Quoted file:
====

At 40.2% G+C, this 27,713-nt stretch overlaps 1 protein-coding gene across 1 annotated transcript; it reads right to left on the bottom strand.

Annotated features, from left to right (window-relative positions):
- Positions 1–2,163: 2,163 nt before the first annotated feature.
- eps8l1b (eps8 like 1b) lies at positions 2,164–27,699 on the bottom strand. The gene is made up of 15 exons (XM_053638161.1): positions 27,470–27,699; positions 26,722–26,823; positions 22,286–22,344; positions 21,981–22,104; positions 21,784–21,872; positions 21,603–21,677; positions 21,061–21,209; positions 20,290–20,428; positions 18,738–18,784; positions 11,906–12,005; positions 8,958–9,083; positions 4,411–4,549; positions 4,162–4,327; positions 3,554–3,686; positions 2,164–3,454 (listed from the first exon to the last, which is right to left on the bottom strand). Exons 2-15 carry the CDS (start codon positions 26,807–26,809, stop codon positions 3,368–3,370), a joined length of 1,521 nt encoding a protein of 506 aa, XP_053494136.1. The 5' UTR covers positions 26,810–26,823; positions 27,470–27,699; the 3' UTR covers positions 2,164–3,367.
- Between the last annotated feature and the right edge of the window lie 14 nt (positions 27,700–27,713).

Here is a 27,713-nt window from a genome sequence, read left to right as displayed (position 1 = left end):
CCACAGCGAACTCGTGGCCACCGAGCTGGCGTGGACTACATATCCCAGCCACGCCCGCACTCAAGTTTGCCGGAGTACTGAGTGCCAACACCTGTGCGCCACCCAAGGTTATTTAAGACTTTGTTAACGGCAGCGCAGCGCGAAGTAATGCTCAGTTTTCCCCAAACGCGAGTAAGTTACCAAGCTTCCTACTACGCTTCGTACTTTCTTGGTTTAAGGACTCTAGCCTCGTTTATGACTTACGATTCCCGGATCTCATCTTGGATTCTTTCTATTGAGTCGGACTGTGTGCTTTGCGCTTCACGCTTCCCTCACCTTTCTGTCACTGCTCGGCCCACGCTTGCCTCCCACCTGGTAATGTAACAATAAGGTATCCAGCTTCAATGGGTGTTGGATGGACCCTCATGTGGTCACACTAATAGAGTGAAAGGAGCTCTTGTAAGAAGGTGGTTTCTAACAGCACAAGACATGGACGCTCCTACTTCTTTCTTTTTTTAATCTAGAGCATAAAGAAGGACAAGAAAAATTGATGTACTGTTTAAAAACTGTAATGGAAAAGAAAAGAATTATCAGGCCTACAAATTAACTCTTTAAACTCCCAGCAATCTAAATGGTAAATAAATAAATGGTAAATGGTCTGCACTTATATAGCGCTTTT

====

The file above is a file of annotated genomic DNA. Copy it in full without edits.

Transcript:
At 40.2% G+C, this 27,713-nt stretch overlaps 1 protein-coding gene across 1 annotated transcript; it reads right to left on the bottom strand.

Annotated features, from left to right (window-relative positions):
- Positions 1–2,163: 2,163 nt before the first annotated feature.
- eps8l1b (eps8 like 1b) lies at positions 2,164–27,699 on the bottom strand. The gene is made up of 15 exons (XM_053638161.1): positions 27,470–27,699; positions 26,722–26,823; positions 22,286–22,344; positions 21,981–22,104; positions 21,784–21,872; positions 21,603–21,677; positions 21,061–21,209; positions 20,290–20,428; positions 18,738–18,784; positions 11,906–12,005; positions 8,958–9,083; positions 4,411–4,549; positions 4,162–4,327; positions 3,554–3,686; positions 2,164–3,454 (listed from the first exon to the last, which is right to left on the bottom strand). Exons 2-15 carry the CDS (start codon positions 26,807–26,809, stop codon positions 3,368–3,370), a joined length of 1,521 nt encoding a protein of 506 aa, XP_053494136.1. The 5' UTR covers positions 26,810–26,823; positions 27,470–27,699; the 3' UTR covers positions 2,164–3,367.
- Between the last annotated feature and the right edge of the window lie 14 nt (positions 27,700–27,713).

Here is a 27,713-nt window from a genome sequence, read left to right as displayed (position 1 = left end):
CCACAGCGAACTCGTGGCCACCGAGCTGGCGTGGACTACATATCCCAGCCACGCCCGCACTCAAGTTTGCCGGAGTACTGAGTGCCAACACCTGTGCGCCACCCAAGGTTATTTAAGACTTTGTTAACGGCAGCGCAGCGCGAAGTAATGCTCAGTTTTCCCCAAACGCGAGTAAGTTACCAAGCTTCCTACTACGCTTCGTACTTTCTTGGTTTAAGGACTCTAGCCTCGTTTATGACTTACGATTCCCGGATCTCATCTTGGATTCTTTCTATTGAGTCGGACTGTGTGCTTTGCGCTTCACGCTTCCCTCACCTTTCTGTCACTGCTCGGCCCACGCTTGCCTCCCACCTGGTAATGTAACAATAAGGTATCCAGCTTCAATGGGTGTTGGATGGACCCTCATGTGGTCACACTAATAGAGTGAAAGGAGCTCTTGTAAGAAGGTGGTTTCTAACAGCACAAGACATGGACGCTCCTACTTCTTTCTTTTTTTAATCTAGAGCATAAAGAAGGACAAGAAAAATTGATGTACTGTTTAAAAACTGTAATGGAAAAGAAAAGAATTATCAGGCCTACAAATTAACTCTTTAAACTCCCAGCAATCTAAATGGTAAATAAATAAATGGTAAATGGTCTGCACTTATATAGCGCTTTT